There are some default parsers built into ThirdBase's Date and
DateTime, and they should work well for the majority of American
users. However, there is no guarantee that it includes a parser for
the format you want to parse (though you can add a parser that will do

The user should note that ThirdBases's Date and DateTime classes have
completely separate parsers, and modifying one does not affect the

=== Adding Parser Types

ThirdBase's parsers are separated into parser types. The Date class
has four parser types built in: :iso, :us, :num, and :eu, of which
only :iso, :us, and :num are used by default. DateTime has all of
the parser types that Date has, and an additional one called :time.

To add a parser type:


=== Adding Parsers to Parser Types

A ThirdBase Date/Datetime parser consists of two parts, a regular
expression, and a proc that takes a MatchData object and returns a
hash passed to Date/!. The proc is only called if the
regular expression matches the string to be parsed, and it can return
nil if it is not able to successfully parse the string (even if the
string matches the regular expression). To add a parser, you use the
add_parser class method, which takes an argument specifying which
parser family to use, the regular expression, and a block that is used
as a proc for the parser:

To add a parser to a parser type:

Date.add_parser:)mine, /\Atoday\z/i) do |m|
t = {:civil=>[t.year, t.mon,]}
DateTime.add_parser:)mine, /\Anow\z/i) do |m|
t = {:civil=>[t.year, t.mon,], :parts=>[t.hour, \
t.min, t.sec, t.usec], :eek:ffset=>t.utc_offset}

Adding a parser to a parser type adds it to the front of the array of
parsers for that type, so it will be tried before other parsers for
that type. It is an error to add a parser to a parser type that
doesn't exist.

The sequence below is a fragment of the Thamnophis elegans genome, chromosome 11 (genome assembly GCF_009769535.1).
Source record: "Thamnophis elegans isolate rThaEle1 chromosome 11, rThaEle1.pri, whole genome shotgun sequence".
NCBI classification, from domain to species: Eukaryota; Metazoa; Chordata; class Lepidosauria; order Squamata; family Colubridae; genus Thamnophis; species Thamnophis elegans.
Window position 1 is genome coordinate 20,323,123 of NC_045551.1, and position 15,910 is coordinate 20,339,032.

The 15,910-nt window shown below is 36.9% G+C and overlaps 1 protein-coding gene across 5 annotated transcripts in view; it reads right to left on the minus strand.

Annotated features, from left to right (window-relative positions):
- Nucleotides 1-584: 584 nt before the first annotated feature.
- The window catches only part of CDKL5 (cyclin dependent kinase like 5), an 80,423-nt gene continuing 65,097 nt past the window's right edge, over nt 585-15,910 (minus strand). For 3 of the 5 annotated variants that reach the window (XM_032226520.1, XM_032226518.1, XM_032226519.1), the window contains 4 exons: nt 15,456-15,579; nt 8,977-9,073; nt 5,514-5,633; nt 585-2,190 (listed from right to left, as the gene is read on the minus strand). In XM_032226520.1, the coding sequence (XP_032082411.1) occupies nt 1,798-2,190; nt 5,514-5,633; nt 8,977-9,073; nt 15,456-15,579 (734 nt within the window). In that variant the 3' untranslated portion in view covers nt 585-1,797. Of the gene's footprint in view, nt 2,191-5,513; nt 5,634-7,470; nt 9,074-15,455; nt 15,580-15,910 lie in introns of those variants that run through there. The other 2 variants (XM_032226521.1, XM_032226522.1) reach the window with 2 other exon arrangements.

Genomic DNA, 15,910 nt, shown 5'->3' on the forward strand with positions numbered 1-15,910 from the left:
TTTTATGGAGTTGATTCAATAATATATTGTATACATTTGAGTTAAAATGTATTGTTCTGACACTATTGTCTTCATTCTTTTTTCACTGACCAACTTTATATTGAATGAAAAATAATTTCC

=== Modifying the Order of Parsers Types

You can change the order in which parsers types are tried by using the
use_parsers class method, which takes multiple arguments specifying
the order of parser types:

To modify the order of parser types:

Date.use_parsers:)mine, :num, :iso, :us)
DateTime.use_parsers:)time, :iso, :mine, :eu, :num)

== Performance

=== Synthetic Benchmark

Date vs. ThirdBase::Date: 20000 Iterations
user system total real 1.210000 0.000000 1.210000 ( 1.209048) 0.240000 0.000000 0.240000 ( 0.237548) >> 4.100000 0.010000 4.110000 ( 4.107972) >> 0.580000 0.010000 0.590000 ( 0.585797) + 1.580000 0.030000 1.610000 ( 1.613447) + 0.810000 0.000000 0.810000 ( 0.803092)
Date.parse 6.180000 0.180000 6.360000 ( 6.364501)
ThirdBase::Date.parse 0.540000 0.000000 0.540000 ( 0.532560)
Date.strptime 6.680000 0.030000 6.710000 ( 6.707893)
ThirdBase::Date.strptime 2.200000 0.040000 2.240000 ( 2.241585)

DateTime vs. ThirdBase::DateTime: 20000 Iterations
user system total real 3.490000 0.270000 3.760000 ( 3.760513) 0.350000 0.000000 0.350000 ( 0.357525) >> 6.720000 0.230000 6.950000 ( 6.953825) >> 0.840000 0.020000 0.860000 ( 0.854347) + 3.730000 0.170000 3.900000 ( 3.894309) + 0.780000 0.060000 0.840000 ( 0.834865)
DT.parse 8.450000 0.400000 8.850000 ( 8.854514)
ThirdBase::DT.parse 0.980000 0.040000 1.020000 ( 1.015109)
DT.strptime 10.860000 0.380000 11.240000 (11.243913)
ThirdBase::DT.strptime 3.410000 0.160000 3.570000 ( 3.574491)

=== Real World Example

ThirdBase was written to solve a real world problem, slow retrieval of
records from a database because they contained many date fields. The
table in question (employees), has 23 fields, 5 of which are date
fields. Here are the results of selecting all records for the
database via Sequel, both with and without third_base:

$ script/benchmarker 100 Employee.all
user system total real
#1 25.990000 0.040000 26.030000 ( 27.587781)
$ third_base script/benchmarker 100 Employee.all
user system total real
#1 13.640000 0.100000 13.740000 ( 15.018741)

Note that the times above include the time to query the database and
instantiate all of the Model objects. In this instance you can see
that ThirdBase doubles performance with no change to the existing
code. This is do to the fact that previously, date-related code took
about 3/4 of the processing time:

ruby-prof graph profile without ThirdBase for Employee.all 100 times:

75.87% 1.05% 101.51 1.40 0.00 100.12 85500 <Class::Date>#new

ruby-prof graph profile with ThirdBase for Employee.all 100 times:

36.43% 1.29% 18.01 0.64 0.00 17.37 85500 <Class::ThirdBase::Date>#new

ThirdBase still takes up over a third of the processing time, but the
total time it takes has been reduced by a factor of 5. There may be
opportunities to further speed up ThirdBase--while it was designed to
be faster than the default Date class, there have been no attempts to
optimize its performance.

== License

ThirdBase is released under the MIT License. See the LICENSE file for

== Author

Jeremy Evans <[email protected]>